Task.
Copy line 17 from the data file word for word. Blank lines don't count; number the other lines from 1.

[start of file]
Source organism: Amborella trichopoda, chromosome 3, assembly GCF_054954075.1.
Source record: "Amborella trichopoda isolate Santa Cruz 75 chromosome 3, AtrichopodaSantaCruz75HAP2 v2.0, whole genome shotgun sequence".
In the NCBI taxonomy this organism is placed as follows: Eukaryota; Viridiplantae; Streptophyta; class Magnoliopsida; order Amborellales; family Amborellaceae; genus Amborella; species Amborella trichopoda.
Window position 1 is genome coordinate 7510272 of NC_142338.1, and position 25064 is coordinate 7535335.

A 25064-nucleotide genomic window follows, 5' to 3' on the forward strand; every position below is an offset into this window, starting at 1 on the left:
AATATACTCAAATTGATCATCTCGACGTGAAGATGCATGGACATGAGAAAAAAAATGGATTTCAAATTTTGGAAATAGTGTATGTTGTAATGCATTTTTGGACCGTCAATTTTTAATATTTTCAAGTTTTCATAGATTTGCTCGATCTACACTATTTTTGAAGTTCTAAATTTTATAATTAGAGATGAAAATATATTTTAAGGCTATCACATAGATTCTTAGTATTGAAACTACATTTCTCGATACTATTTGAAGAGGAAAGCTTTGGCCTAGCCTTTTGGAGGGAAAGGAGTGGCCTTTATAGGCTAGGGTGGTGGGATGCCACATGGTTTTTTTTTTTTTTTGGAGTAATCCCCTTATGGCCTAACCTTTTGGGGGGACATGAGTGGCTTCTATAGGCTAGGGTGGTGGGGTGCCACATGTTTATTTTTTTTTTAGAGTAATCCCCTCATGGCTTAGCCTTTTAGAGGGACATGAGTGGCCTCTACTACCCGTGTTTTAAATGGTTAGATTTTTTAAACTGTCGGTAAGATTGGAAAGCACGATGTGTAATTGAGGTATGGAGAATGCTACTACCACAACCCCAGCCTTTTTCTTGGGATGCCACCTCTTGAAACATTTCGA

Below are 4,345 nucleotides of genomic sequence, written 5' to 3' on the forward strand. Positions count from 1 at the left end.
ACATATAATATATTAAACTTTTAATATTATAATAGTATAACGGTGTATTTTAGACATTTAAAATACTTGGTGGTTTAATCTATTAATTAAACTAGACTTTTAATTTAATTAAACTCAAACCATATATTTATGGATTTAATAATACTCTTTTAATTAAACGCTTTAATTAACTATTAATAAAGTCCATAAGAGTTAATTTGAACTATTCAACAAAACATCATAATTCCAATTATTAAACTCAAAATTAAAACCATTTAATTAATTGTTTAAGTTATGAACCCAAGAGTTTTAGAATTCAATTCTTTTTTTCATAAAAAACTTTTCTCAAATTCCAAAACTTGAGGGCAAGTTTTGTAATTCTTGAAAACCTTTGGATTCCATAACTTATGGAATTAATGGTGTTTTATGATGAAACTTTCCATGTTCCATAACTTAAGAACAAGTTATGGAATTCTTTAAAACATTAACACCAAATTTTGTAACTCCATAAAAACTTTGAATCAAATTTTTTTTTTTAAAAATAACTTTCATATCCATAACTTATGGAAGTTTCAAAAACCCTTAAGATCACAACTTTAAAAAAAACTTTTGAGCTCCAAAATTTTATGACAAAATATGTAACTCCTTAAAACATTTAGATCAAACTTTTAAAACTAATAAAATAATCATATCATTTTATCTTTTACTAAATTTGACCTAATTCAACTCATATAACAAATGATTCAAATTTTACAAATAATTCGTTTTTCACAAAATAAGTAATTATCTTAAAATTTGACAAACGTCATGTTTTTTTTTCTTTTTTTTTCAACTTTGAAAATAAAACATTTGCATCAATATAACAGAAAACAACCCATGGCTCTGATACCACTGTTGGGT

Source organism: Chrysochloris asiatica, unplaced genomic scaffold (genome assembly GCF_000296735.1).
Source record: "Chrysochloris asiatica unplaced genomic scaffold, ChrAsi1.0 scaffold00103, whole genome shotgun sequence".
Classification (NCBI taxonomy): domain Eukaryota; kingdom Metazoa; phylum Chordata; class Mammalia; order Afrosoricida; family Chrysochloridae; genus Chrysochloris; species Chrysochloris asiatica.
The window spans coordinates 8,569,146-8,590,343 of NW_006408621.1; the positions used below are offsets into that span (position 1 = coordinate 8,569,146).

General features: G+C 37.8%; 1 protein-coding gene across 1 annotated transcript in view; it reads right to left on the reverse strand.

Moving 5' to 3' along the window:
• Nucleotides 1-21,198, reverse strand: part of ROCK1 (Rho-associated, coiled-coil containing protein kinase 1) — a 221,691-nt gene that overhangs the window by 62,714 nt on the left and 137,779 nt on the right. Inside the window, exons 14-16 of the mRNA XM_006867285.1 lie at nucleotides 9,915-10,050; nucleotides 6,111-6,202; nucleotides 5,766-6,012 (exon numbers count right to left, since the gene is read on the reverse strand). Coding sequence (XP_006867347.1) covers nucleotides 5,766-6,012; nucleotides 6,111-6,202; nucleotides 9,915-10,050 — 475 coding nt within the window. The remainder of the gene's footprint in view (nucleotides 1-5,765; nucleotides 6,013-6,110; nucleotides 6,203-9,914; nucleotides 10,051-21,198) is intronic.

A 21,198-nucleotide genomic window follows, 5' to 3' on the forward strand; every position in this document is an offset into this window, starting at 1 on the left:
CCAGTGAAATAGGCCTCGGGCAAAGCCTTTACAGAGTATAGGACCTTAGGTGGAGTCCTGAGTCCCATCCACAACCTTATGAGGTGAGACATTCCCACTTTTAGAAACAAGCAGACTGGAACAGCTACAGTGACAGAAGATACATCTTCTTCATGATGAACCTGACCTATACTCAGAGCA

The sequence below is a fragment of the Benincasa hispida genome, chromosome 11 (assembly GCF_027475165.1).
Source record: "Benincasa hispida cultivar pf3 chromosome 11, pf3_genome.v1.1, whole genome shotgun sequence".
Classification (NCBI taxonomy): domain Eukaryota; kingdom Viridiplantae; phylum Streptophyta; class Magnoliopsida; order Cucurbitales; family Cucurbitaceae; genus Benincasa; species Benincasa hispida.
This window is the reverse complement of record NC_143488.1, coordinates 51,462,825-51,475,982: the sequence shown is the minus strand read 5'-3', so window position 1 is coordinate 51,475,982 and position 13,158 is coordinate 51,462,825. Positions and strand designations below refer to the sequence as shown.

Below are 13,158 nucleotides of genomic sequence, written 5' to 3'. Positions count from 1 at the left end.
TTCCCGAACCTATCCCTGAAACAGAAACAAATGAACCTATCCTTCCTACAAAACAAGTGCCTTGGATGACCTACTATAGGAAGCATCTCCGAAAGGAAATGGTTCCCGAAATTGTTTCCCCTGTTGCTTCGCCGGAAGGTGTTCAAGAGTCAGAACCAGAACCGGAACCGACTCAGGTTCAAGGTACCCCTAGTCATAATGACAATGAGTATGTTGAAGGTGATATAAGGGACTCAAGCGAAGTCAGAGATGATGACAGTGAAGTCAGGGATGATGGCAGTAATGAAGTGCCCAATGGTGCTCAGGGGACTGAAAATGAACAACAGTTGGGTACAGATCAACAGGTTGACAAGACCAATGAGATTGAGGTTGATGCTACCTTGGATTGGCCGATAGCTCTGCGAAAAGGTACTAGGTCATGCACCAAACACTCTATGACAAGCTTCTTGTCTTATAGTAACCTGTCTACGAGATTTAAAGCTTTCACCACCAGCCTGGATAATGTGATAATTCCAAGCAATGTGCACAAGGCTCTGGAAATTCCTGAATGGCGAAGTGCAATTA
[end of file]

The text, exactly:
CCAGTGAAATAGGCCTCGGGCAAAGCCTTTACAGAGTATAGGACCTTAGGTGGAGTCCTGAGTCCCATCCACAACCTTATGAGGTGAGACATTCCCACTTTTAGAAACAAGCAGACTGGAACAGCTACAGTGACAGAAGATACATCTTCTTCATGATGAACCTGACCTATACTCAGAGCA